So Paul went back to his second year which, wouldn’t you know it, began in the fall of 2008 and the start of the Great Recession.  “I remember coming back… and being in a lounge with TVs on and all the dudes who were way more focused on finance and wanted to go into finance careers — they were just staring at the TV with slack-jawed horror, because they were…  preparing to be interviewed for jobs that were clearly being eliminated before their eyes.  That was quite something.”

It was terrible timing.  But Paul had some things going for him. One was that he didn’t need venture capital; he was looking for a way to swing the business with his personal savings.  Then, of course, there’s the fact that alcohol is the official drink of hard times.  Not only do a lot of sorrows get drowned, but Paul noticed more and more intimations that people were doing their “eating out” at home and that meant drinking more wine at home, too.

“I remember thinking, the bar is so low right now, if this business can succeed, or even come close to succeeding…”  Still, Paul needed a way of doing business.  He found it by listening to the readers of his blog.

When Paul had  first immersed himself (so to speak) in wine, he encountered a very specific kind of frustration. He’d read about a certain wine and, intrigued, go in search of it.  More often than not, it would be a wild goose chase; by the time he found some place that carried the wine, they would have sold out of it three months ago.  Even when he succeeded, he was then faced with having to go back and find the article that sparked the whole thing so he’d know why he had this bottle in the first place.  In other words, it was very difficult to close the experiential loop between reading about a wine and drinking that wine.

Now, in the comments to his wine blog, he was seeing the same frustration in his readers.  What’s more, he’d sometimes get the question, “That wine sounds interesting, do you know where I can get it?”  Suddenly, Paul could see an answer to the fundamental question: “How do I start a wine retail business with no capital?”

The plan was this:  Paul would write several email “offers” a week, his readers would request the bottles that struck their fancy and then, when the bottles arrived at the warehouse, they could come and pick up.  This “delayed gratification model” solved multiple issues at a stroke.  Instead of a storefront in a well-trafficked neighborhood, Paul would find cheap warehouse space in Seattle’s industrial SODO district.  Because he’d only be open one day a week — for pickup — he wouldn’t need any employees and what’s more, he’d have time to get out to eastern Washington and Oregon to visit the wineries, so the writing would be good.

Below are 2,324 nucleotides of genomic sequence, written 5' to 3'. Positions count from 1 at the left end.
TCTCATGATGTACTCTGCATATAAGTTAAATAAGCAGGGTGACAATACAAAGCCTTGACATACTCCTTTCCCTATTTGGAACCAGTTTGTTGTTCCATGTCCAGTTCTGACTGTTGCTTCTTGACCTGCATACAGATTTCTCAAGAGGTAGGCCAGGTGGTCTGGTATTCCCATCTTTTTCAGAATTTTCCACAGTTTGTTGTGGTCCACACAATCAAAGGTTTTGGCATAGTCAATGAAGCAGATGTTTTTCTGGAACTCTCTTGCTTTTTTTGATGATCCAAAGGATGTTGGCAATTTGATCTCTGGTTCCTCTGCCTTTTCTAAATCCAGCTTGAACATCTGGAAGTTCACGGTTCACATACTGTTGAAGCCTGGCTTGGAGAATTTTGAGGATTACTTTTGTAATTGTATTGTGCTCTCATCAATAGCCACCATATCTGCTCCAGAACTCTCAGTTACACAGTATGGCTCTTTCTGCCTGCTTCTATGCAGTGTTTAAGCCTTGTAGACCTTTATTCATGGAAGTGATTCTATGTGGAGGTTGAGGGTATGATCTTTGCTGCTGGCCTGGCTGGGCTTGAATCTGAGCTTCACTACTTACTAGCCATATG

But, perhaps most of all, this would allow him to create a kind of retail time travel.  Paul would make purchasing arrangements with wineries, but he wouldn’t bring in the wine and pay for it until after his customers had already bought it on the basis of the offers.  Paul felt fairly confident that he could convert a reasonable proportion of his blog readers into customers, but to make the plan work, he’d need to get the wineries on board, too.  “In the early days, prelaunch, when I did a trip (to the wine country) nobody — nobody —  knew who the hell I was.  It was a challenge just getting appointments. It was a challenge having people no-show.  Everything about it was a struggle.”

But struggle doesn’t mean stop, and in 2009 Full Pull opened.   At long last, Paul had what he had dreamed of — a way of making a living writing about wine.  But it’s one thing to write for the joy of it, and another to know your all-or-nothing gamble will sink or swim based on how people respond to what you write.  “In the early days, I was terrified.  I had this vision of this neverending calendar, out to infinity, that needed to be filled with wine offers.  It was so intimidating that I used to have mild panic attacks.”

Overhead was nothing more than rent and utilities, but even with that, Full Pull was losing money month by month.  Still, Paul and Kelli were prepared for this — it was part of the plan, so to speak.  It was also a time for working out the kinks, learning what kinds of wines sold, discovering that there was a surprising appetite for higher-end wines.   Poet Yehuda Amichai once pointed out that suffering is always precise while joy remains strangely blurry and so it is that Paul never noticed the exact moment when he “stopped being terrified all the time that I’d made a mistake and frittered away all our savings.”  By a year after opening, he was enjoying writing the offers and — even though profit hadn’t yet come — he and Kelli could see it on the horizon.